Kyle Shanahan uses the same zone-running scheme that his father, Mike, used to lead the Broncos to back-to-back Super Bowls in the late 1990s.
Zone blocking, explained: Offensive linemen block a space instead of a person. This requires mobility (hence why San Francisco has the NFL's lightest O-line) and running backs who can get through holes quickly, rather than dance in the backfield à la Le'Veon Bell.
- "For a lot of players, that approach requires unlearning years of what they've been taught," writes The Ringer's Danny Heifetz. "If less-heralded running backs pick up the system, they can earn the job — even if they've previously been cut six times." (See: Raheem Mostert.)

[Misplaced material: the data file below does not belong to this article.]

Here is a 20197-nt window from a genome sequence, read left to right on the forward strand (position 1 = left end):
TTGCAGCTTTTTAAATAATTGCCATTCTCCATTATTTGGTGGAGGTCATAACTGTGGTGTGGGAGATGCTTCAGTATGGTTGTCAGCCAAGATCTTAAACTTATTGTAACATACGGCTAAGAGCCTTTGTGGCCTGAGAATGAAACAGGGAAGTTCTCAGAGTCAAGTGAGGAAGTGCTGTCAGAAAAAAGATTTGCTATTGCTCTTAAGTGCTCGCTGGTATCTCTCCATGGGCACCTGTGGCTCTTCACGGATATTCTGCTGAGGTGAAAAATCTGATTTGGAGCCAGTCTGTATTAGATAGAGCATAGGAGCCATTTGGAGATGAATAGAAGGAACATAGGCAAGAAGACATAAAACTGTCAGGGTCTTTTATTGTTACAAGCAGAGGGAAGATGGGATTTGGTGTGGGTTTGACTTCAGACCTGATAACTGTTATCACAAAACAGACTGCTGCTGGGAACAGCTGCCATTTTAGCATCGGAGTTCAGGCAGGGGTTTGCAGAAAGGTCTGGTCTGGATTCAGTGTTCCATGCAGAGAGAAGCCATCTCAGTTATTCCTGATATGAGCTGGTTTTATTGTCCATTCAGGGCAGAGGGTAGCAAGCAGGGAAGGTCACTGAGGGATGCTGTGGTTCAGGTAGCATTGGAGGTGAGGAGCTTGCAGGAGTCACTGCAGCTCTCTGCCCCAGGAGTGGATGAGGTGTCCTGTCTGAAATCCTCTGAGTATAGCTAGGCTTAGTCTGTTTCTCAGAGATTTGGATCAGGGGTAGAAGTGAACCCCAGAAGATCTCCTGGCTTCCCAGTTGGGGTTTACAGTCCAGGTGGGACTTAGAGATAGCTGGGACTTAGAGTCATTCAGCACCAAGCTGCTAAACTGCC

What they're saying: Future Hall of Fame LT Joe Thomas said Shanahan's scheme was his favorite offense he ever played in.
"It was like a computer program where everything was dichotomous; it was either a zero or a one and you knew exactly what you had to do on every single play and why."
On defense... The Chiefs have one of the worst run defenses in the NFL. Their best bet at disrupting San Francisco's attack is 311 pound DT Chris Jones, who will try to wreak havoc on the interior against an O-line built for speed not brawn.
The bottom line: The marquee matchup — Mahomes vs. the 49ers — may not end up being the decisive one, as the action on the other side of the ball reflects a bigger point of differentiation between the two teams.